Report Gives Suggestions To Enhance NASA's Future
December 6, 2012

National Consensus Needed To Better NASA’s Future Space Programs

Lee Rannals for - Your Universe Online

A new report by the National Research Council (NRC) claims that NASA cannot be expected to work toward achieving long-term priorities without a national consensus on strategic goals and objectives.

The report also says there is a mismatch between the portfolio of programs and activities assigned to the space agency, and the budget allocated by Congress.

NASA is also being inhibited from efficiently managing its personnel and infrastructure due to legislative restrictions, according to the NRC.

The report suggests that the White House take the lead in forging a new consensus on NASA's future in order to closely align the agency's budget and objective, and remove restrictions that keep the space agency from performing efficient operations.

"A current stated interim goal of NASA's human spaceflight program is to visit an asteroid by 2025," said Albert Carnesale, who chaired the committee that wrote the report. "However, we've seen limited evidence that this has been widely accepted as a compelling destination by NASA's own work force, by the nation as a whole, or by the international community."

He said the lack of national consensus on NASA's visible human spaceflight goal along with budgetary uncertainty has undermined the space agency's ability to guide program planning and allocate funding.

NRC was not asked to offer views on what NASA's goals, objectives, and strategy should be, but was asked to recommend how these goals, objectives and strategies might be established better.

The report recommends establishing a national consensus on NASA's future with the executive branch taking the lead after technical consultations with potential international partners.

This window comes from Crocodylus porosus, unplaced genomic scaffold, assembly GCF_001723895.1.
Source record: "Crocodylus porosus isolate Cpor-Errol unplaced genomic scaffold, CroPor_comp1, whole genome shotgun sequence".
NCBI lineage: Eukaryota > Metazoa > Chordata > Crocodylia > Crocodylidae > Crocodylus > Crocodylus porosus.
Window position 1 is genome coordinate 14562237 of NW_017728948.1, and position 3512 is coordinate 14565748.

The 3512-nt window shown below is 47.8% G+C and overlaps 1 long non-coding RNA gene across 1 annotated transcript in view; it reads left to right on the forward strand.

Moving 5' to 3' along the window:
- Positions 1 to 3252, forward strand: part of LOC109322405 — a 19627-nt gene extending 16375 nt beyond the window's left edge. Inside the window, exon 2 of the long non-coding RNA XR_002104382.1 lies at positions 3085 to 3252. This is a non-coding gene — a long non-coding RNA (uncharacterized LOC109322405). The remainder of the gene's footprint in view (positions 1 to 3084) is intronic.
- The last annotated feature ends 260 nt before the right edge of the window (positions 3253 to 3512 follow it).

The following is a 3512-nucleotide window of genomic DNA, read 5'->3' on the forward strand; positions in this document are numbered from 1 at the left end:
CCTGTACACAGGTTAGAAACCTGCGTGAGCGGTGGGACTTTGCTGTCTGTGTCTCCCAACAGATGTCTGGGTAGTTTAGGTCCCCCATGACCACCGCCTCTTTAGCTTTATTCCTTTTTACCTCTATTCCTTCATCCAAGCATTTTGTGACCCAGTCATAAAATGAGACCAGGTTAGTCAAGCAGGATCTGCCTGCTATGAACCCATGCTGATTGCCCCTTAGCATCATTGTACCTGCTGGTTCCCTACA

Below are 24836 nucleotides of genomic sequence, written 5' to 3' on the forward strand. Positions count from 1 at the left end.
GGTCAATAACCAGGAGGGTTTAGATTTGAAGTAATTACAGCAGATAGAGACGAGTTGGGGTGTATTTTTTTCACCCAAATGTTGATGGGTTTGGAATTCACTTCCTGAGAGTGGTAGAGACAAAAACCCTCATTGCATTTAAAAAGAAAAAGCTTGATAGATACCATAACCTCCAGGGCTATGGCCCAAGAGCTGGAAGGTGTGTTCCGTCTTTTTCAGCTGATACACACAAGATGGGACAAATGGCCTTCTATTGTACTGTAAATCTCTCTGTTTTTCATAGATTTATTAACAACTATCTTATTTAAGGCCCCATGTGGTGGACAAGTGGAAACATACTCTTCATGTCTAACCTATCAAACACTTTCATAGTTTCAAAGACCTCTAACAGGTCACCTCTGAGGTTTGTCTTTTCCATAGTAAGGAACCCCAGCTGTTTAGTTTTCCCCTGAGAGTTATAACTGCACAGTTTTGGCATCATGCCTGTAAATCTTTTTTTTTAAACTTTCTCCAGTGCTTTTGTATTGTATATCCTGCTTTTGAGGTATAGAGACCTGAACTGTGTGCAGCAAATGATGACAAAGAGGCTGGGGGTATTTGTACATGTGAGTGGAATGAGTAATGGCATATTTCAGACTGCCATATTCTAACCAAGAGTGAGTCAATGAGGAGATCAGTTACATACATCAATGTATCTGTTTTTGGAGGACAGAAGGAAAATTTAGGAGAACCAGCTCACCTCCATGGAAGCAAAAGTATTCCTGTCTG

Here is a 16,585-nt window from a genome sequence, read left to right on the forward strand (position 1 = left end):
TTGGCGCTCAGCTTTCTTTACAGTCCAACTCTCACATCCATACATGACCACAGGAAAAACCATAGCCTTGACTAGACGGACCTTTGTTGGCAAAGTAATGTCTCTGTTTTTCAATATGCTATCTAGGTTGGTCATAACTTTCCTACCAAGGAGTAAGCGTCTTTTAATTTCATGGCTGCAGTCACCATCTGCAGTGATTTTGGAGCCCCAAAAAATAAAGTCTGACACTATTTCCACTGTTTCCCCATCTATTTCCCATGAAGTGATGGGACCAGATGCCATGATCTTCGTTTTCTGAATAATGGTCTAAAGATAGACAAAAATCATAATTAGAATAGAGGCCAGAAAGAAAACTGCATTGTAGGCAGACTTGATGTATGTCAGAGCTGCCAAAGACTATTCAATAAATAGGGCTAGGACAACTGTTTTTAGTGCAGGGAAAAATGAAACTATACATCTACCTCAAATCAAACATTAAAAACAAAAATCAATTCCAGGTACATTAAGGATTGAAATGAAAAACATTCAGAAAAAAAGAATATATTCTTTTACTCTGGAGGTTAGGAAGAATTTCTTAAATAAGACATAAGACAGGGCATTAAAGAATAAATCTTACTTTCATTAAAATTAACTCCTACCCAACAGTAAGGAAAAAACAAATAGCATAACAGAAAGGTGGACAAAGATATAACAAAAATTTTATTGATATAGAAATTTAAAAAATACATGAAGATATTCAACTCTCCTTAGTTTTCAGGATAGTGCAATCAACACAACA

Strategic goals and objectives should not only be ambitious and focus on the long term, but should also be obtainable, according to the report.

The report says that in order to reduce discrepancy between the overall size of NASA's budget and its current portfolio, the White House, Congress and NASA could pursue four options. Option one, according to the report, is to institute an aggressive restructuring program to reduce infrastructure and personnel costs to help improve efficiency.

Another option given by the report is to engage in and commit for the long term to more cost-sharing partnerships with U.S. government agencies, private sector industries, and international partners.

The report also suggests that efficiency can be increased by increasing the size of NASA's budget, and reducing the size and scope of elements of NASA's current program portfolio in order to better adjust to the current budget profile.

NRC said that because future human spaceflight or large-scale Earth and space science projects will involve multiple nations, the U.S. should explore international approaches to projects. In order to do this, the report says that the U.S. must have a program that other countries want to participate in, and must be willing to give substantial responsibility to its partners.